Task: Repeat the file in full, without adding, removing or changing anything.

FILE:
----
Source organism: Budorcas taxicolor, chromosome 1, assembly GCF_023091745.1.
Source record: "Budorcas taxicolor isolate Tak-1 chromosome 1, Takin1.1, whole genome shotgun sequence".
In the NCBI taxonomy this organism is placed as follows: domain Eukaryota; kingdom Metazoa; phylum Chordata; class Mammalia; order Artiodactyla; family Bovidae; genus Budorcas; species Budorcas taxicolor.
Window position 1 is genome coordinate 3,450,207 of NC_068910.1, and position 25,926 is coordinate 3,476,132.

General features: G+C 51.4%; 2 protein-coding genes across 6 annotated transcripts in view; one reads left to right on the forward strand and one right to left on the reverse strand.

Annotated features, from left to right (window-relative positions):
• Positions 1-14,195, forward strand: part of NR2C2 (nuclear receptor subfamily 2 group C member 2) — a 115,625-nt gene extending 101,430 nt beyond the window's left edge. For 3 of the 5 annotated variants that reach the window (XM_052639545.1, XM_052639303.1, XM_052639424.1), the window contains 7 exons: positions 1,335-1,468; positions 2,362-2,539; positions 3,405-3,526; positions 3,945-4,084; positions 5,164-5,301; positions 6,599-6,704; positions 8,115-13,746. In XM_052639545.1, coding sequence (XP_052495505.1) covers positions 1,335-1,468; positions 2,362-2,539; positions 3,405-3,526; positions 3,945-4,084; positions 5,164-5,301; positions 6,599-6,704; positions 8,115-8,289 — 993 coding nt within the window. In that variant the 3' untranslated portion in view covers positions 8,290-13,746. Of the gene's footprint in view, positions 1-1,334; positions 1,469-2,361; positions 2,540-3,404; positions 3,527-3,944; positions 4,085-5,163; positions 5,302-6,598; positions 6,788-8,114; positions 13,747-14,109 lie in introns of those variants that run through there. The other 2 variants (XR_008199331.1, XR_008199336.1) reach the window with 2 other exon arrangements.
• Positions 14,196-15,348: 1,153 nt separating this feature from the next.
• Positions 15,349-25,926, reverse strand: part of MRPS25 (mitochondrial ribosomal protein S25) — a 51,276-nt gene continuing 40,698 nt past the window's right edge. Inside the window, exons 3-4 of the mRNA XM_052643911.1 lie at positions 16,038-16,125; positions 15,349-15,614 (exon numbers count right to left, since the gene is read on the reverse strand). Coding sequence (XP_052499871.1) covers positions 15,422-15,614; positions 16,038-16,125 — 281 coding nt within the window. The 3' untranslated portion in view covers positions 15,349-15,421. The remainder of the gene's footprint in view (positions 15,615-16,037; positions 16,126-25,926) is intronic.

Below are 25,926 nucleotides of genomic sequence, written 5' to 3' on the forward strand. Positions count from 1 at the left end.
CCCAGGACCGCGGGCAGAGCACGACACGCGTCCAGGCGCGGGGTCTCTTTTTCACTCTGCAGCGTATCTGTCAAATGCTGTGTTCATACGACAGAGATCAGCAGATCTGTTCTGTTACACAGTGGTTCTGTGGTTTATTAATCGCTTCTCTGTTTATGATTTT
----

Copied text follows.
Source organism: Budorcas taxicolor, chromosome 1, assembly GCF_023091745.1.
Source record: "Budorcas taxicolor isolate Tak-1 chromosome 1, Takin1.1, whole genome shotgun sequence".
In the NCBI taxonomy this organism is placed as follows: domain Eukaryota; kingdom Metazoa; phylum Chordata; class Mammalia; order Artiodactyla; family Bovidae; genus Budorcas; species Budorcas taxicolor.
Window position 1 is genome coordinate 3,450,207 of NC_068910.1, and position 25,926 is coordinate 3,476,132.

General features: G+C 51.4%; 2 protein-coding genes across 6 annotated transcripts in view; one reads left to right on the forward strand and one right to left on the reverse strand.

Annotated features, from left to right (window-relative positions):
• Positions 1-14,195, forward strand: part of NR2C2 (nuclear receptor subfamily 2 group C member 2) — a 115,625-nt gene extending 101,430 nt beyond the window's left edge. For 3 of the 5 annotated variants that reach the window (XM_052639545.1, XM_052639303.1, XM_052639424.1), the window contains 7 exons: positions 1,335-1,468; positions 2,362-2,539; positions 3,405-3,526; positions 3,945-4,084; positions 5,164-5,301; positions 6,599-6,704; positions 8,115-13,746. In XM_052639545.1, coding sequence (XP_052495505.1) covers positions 1,335-1,468; positions 2,362-2,539; positions 3,405-3,526; positions 3,945-4,084; positions 5,164-5,301; positions 6,599-6,704; positions 8,115-8,289 — 993 coding nt within the window. In that variant the 3' untranslated portion in view covers positions 8,290-13,746. Of the gene's footprint in view, positions 1-1,334; positions 1,469-2,361; positions 2,540-3,404; positions 3,527-3,944; positions 4,085-5,163; positions 5,302-6,598; positions 6,788-8,114; positions 13,747-14,109 lie in introns of those variants that run through there. The other 2 variants (XR_008199331.1, XR_008199336.1) reach the window with 2 other exon arrangements.
• Positions 14,196-15,348: 1,153 nt separating this feature from the next.
• Positions 15,349-25,926, reverse strand: part of MRPS25 (mitochondrial ribosomal protein S25) — a 51,276-nt gene continuing 40,698 nt past the window's right edge. Inside the window, exons 3-4 of the mRNA XM_052643911.1 lie at positions 16,038-16,125; positions 15,349-15,614 (exon numbers count right to left, since the gene is read on the reverse strand). Coding sequence (XP_052499871.1) covers positions 15,422-15,614; positions 16,038-16,125 — 281 coding nt within the window. The 3' untranslated portion in view covers positions 15,349-15,421. The remainder of the gene's footprint in view (positions 15,615-16,037; positions 16,126-25,926) is intronic.

Below are 25,926 nucleotides of genomic sequence, written 5' to 3' on the forward strand. Positions count from 1 at the left end.
CCCAGGACCGCGGGCAGAGCACGACACGCGTCCAGGCGCGGGGTCTCTTTTTCACTCTGCAGCGTATCTGTCAAATGCTGTGTTCATACGACAGAGATCAGCAGATCTGTTCTGTTACACAGTGGTTCTGTGGTTTATTAATCGCTTCTCTGTTTATGATTTT